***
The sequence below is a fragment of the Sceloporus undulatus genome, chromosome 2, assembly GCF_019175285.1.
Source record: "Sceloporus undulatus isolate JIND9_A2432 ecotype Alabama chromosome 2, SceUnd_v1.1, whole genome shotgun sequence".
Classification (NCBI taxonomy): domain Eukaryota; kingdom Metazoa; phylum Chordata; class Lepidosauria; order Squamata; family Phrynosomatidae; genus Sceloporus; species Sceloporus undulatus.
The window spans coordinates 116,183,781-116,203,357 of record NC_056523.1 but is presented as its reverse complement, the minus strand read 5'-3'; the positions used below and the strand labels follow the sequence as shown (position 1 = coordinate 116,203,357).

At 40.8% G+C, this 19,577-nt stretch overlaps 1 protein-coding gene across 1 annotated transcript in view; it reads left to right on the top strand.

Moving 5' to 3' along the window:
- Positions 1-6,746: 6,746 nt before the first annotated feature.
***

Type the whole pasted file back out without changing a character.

The sequence below is a fragment of the Sceloporus undulatus genome, chromosome 2, assembly GCF_019175285.1.
Source record: "Sceloporus undulatus isolate JIND9_A2432 ecotype Alabama chromosome 2, SceUnd_v1.1, whole genome shotgun sequence".
Classification (NCBI taxonomy): domain Eukaryota; kingdom Metazoa; phylum Chordata; class Lepidosauria; order Squamata; family Phrynosomatidae; genus Sceloporus; species Sceloporus undulatus.
The window spans coordinates 116,183,781-116,203,357 of record NC_056523.1 but is presented as its reverse complement, the minus strand read 5'-3'; the positions used below and the strand labels follow the sequence as shown (position 1 = coordinate 116,203,357).

At 40.8% G+C, this 19,577-nt stretch overlaps 1 protein-coding gene across 1 annotated transcript in view; it reads left to right on the top strand.

Moving 5' to 3' along the window:
- Positions 1-6,746: 6,746 nt before the first annotated feature.